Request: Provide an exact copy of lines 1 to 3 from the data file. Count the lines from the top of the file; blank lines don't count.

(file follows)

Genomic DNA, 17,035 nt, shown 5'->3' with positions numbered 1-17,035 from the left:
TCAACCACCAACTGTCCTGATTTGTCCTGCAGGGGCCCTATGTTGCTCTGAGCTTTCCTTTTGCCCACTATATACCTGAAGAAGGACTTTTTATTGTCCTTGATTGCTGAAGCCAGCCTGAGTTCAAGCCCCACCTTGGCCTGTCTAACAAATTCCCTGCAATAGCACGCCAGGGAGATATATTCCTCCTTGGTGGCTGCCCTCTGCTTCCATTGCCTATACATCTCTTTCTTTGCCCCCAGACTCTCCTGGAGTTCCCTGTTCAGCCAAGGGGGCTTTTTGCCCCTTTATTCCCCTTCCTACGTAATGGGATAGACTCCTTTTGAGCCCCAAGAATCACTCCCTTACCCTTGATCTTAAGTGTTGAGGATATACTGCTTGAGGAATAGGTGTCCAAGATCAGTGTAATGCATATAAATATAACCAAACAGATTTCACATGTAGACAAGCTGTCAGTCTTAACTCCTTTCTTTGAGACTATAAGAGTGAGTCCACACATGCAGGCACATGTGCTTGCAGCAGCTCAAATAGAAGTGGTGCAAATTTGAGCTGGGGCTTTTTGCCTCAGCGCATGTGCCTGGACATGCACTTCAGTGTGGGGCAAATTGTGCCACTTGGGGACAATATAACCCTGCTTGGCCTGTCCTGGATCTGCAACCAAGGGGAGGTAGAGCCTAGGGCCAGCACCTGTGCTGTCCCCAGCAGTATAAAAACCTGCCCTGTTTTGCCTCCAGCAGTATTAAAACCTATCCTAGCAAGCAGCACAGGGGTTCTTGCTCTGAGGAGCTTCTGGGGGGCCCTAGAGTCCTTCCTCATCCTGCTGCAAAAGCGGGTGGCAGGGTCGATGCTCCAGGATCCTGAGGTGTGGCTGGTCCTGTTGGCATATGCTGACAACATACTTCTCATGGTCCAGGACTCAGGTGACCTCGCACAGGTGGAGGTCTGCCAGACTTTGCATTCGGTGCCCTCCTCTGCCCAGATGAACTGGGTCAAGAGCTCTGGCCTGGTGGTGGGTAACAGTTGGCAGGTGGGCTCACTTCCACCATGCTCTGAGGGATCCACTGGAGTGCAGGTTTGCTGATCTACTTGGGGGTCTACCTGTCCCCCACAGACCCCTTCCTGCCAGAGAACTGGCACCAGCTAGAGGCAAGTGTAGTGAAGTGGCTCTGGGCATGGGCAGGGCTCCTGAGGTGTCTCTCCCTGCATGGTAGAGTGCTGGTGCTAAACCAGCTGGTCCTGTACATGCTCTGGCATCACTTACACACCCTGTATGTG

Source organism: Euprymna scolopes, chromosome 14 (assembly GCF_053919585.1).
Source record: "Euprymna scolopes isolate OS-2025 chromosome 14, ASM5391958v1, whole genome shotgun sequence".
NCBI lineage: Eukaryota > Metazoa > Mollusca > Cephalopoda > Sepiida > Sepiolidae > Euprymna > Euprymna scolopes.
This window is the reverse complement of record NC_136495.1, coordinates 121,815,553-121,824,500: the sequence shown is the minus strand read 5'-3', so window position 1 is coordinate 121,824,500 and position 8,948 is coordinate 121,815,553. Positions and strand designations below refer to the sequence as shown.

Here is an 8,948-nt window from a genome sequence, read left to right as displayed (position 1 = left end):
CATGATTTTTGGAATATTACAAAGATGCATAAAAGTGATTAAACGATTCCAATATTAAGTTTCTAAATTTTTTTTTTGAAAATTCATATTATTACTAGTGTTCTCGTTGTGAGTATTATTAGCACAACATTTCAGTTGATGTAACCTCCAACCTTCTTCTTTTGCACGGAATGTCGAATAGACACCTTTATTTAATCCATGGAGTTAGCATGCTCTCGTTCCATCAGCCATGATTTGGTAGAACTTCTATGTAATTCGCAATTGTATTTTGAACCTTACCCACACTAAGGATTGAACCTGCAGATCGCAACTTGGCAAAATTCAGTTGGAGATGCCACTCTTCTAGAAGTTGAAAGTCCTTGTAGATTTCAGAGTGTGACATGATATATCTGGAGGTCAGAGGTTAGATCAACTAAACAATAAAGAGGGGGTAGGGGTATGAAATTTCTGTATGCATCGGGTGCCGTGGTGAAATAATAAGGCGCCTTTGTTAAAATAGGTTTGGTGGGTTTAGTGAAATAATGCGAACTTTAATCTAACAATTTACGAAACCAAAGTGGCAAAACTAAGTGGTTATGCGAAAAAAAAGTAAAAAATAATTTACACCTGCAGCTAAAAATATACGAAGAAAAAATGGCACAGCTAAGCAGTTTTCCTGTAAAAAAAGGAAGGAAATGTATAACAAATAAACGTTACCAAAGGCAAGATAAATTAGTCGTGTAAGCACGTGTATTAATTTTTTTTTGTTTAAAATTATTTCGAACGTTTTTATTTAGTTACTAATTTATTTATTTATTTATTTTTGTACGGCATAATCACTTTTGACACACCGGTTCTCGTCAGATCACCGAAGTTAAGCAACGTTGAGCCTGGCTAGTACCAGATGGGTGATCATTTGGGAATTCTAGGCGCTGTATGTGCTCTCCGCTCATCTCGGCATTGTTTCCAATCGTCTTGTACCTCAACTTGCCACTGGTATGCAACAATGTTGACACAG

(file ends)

Genomic DNA, 17,035 nt, shown 5'->3' with positions numbered 1-17,035 from the left:
TCAACCACCAACTGTCCTGATTTGTCCTGCAGGGGCCCTATGTTGCTCTGAGCTTTCCTTTTGCCCACTATATACCTGAAGAAGGACTTTTTATTGTCCTTGATTGCTGAAGCCAGCCTGAGTTCAAGCCCCACCTTGGCCTGTCTAACAAATTCCCTGCAATAGCACGCCAGGGAGATATATTCCTCCTTGGTGGCTGCCCTCTGCTTCCATTGCCTATACATCTCTTTCTTTGCCCCCAGACTCTCCTGGAGTTCCCTGTTCAGCCAAGGGGGCTTTTTGCCCCTTTATTCCCCTTCCTACGTAATGGGATAGACTCCTTTTGAGCCCCAAGAATCACTCCCTTACCCTTGATCTTAAGTGTTGAGGATATACTGCTTGAGGAATAGGTGTCCAAGATCAGTGTAATGCATATAAATATAACCAAACAGATTTCACATGTAGACAAGCTGTCAGTCTTAACTCCTTTCTTTGAGACTATAAGAGTGAGTCCACACATGCAGGCACATGTGCTTGCAGCAGCTCAAATAGAAGTGGTGCAAATTTGAGCTGGGGCTTTTTGCCTCAGCGCATGTGCCTGGACATGCACTTCAGTGTGGGGCAAATTGTGCCACTTGGGGACAATATAACCCTGCTTGGCCTGTCCTGGATCTGCAACCAAGGGGAGGTAGAGCCTAGGGCCAGCACCTGTGCTGTCCCCAGCAGTATAAAAACCTGCCCTGTTTTGCCTCCAGCAGTATTAAAACCTATCCTAGCAAGCAGCACAGGGGTTCTTGCTCTGAGGAGCTTCTGGGGGGCCCTAGAGTCCTTCCTCATCCTGCTGCAAAAGCGGGTGGCAGGGTCGATGCTCCAGGATCCTGAGGTGTGGCTGGTCCTGTTGGCATATGCTGACAACATACTTCTCATGGTCCAGGACTCAGGTGACCTCGCACAGGTGGAGGTCTGCCAGACTTTGCATTCGGTGCCCTCCTCTGCCCAGATGAACTGGGTCAAGAGCTCTGGCCTGGTGGTGGGTAACAGTTGGCAGGTGGGCTCACTTCCACCATGCTCTGAGGGATCCACTGGAGTGCAGGTTTGCTGATCTACTTGGGGGTCTACCTGTCCCCCACAGACCCCTTCCTGCCAGAGAACTGGCACCAGCTAGAGGCAAGTGTAGTGAAGTGGCTCTGGGCATGGGCAGGGCTCCTGAGGTGTCTCTCCCTGCATGGTAGAGTGCTGGTGCTAAACCAGCTGGTCCTGTACATGCTCTGGCATCACTTACACACCCTGTATGTG

Source organism: Euprymna scolopes, chromosome 14 (assembly GCF_053919585.1).